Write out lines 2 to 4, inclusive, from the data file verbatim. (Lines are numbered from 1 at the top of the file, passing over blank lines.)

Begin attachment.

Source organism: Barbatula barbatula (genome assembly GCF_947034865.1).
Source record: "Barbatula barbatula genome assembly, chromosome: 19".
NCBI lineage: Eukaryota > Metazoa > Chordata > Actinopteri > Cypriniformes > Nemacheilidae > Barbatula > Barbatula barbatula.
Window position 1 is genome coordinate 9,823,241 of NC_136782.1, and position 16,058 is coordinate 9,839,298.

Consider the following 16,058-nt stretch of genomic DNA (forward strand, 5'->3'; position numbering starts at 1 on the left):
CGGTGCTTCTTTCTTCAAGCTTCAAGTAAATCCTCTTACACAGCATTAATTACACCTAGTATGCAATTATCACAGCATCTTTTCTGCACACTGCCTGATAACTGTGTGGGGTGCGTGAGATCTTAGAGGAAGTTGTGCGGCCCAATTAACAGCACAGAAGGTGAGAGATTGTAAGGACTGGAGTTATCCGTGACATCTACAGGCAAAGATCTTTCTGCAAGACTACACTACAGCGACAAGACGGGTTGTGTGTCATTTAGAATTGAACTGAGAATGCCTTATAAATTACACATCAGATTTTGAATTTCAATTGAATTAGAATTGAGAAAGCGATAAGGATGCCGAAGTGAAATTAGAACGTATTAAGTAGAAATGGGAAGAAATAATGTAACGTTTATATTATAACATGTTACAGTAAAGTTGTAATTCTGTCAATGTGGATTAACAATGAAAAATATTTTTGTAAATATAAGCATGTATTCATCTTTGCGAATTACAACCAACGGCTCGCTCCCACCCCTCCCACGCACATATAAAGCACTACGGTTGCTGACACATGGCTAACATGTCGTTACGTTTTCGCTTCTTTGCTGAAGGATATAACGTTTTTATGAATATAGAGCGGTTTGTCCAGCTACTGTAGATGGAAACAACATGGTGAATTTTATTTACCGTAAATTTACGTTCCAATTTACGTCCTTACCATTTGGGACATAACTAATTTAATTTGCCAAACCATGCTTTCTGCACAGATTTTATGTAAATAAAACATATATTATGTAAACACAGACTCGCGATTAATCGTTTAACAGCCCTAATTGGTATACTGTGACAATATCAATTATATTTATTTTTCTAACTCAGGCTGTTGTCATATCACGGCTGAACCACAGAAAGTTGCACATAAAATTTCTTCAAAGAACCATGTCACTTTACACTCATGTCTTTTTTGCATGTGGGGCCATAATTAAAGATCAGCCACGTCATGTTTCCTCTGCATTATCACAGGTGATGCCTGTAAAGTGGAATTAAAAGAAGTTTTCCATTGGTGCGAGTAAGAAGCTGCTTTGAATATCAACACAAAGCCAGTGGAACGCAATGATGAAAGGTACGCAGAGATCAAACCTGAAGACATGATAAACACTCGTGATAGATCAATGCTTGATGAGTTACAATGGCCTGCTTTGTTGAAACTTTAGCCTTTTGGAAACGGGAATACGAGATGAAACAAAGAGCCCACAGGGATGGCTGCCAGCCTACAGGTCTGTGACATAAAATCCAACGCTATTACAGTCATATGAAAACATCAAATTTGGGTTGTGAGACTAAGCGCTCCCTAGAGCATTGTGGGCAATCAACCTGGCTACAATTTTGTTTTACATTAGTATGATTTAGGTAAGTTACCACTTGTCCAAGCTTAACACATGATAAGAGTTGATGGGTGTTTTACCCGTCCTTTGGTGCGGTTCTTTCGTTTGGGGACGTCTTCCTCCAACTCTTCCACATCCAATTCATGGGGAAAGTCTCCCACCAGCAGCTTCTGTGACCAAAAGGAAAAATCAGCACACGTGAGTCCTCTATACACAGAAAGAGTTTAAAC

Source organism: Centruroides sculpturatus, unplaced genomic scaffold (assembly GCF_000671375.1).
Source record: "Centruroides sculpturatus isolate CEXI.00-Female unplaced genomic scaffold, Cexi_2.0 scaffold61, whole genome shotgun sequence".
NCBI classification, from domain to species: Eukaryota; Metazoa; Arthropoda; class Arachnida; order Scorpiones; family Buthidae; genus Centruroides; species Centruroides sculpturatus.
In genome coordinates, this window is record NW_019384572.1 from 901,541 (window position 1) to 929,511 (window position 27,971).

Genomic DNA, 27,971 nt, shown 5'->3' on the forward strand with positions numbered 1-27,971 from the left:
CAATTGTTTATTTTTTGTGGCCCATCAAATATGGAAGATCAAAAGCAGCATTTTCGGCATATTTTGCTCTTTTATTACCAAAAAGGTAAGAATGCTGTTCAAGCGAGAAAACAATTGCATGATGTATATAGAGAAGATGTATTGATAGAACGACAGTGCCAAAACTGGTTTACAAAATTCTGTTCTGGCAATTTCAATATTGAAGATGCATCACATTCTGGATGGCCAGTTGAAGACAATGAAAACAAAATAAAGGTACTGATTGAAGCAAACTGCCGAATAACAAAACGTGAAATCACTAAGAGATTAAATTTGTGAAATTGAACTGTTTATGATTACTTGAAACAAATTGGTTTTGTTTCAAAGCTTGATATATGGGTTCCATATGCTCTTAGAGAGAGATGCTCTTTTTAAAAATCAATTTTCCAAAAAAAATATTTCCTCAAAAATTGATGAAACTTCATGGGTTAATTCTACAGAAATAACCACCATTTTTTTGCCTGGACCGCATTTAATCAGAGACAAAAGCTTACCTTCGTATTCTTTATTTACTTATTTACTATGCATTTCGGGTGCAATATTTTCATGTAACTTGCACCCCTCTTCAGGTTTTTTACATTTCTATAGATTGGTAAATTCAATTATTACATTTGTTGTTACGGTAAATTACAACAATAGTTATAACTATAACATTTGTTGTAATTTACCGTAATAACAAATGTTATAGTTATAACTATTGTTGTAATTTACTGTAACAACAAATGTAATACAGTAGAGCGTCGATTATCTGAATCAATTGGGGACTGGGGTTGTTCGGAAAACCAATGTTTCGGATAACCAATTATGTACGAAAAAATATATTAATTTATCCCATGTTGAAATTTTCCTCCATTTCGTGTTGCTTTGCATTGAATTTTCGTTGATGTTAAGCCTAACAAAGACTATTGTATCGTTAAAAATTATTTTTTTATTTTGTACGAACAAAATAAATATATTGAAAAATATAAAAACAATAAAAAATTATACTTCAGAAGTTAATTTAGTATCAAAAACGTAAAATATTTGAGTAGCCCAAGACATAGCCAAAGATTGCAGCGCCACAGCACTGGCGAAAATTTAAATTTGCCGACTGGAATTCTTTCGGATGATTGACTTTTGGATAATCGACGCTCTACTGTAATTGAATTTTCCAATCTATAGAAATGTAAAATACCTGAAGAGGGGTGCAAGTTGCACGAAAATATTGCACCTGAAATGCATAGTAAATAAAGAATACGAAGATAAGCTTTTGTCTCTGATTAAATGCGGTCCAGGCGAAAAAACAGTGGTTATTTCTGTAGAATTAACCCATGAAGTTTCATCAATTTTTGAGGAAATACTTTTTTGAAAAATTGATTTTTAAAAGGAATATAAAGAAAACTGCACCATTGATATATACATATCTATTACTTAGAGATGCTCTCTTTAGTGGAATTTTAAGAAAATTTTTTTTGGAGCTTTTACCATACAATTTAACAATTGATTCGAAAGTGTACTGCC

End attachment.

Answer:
Source record: "Barbatula barbatula genome assembly, chromosome: 19".
NCBI lineage: Eukaryota > Metazoa > Chordata > Actinopteri > Cypriniformes > Nemacheilidae > Barbatula > Barbatula barbatula.
Window position 1 is genome coordinate 9,823,241 of NC_136782.1, and position 16,058 is coordinate 9,839,298.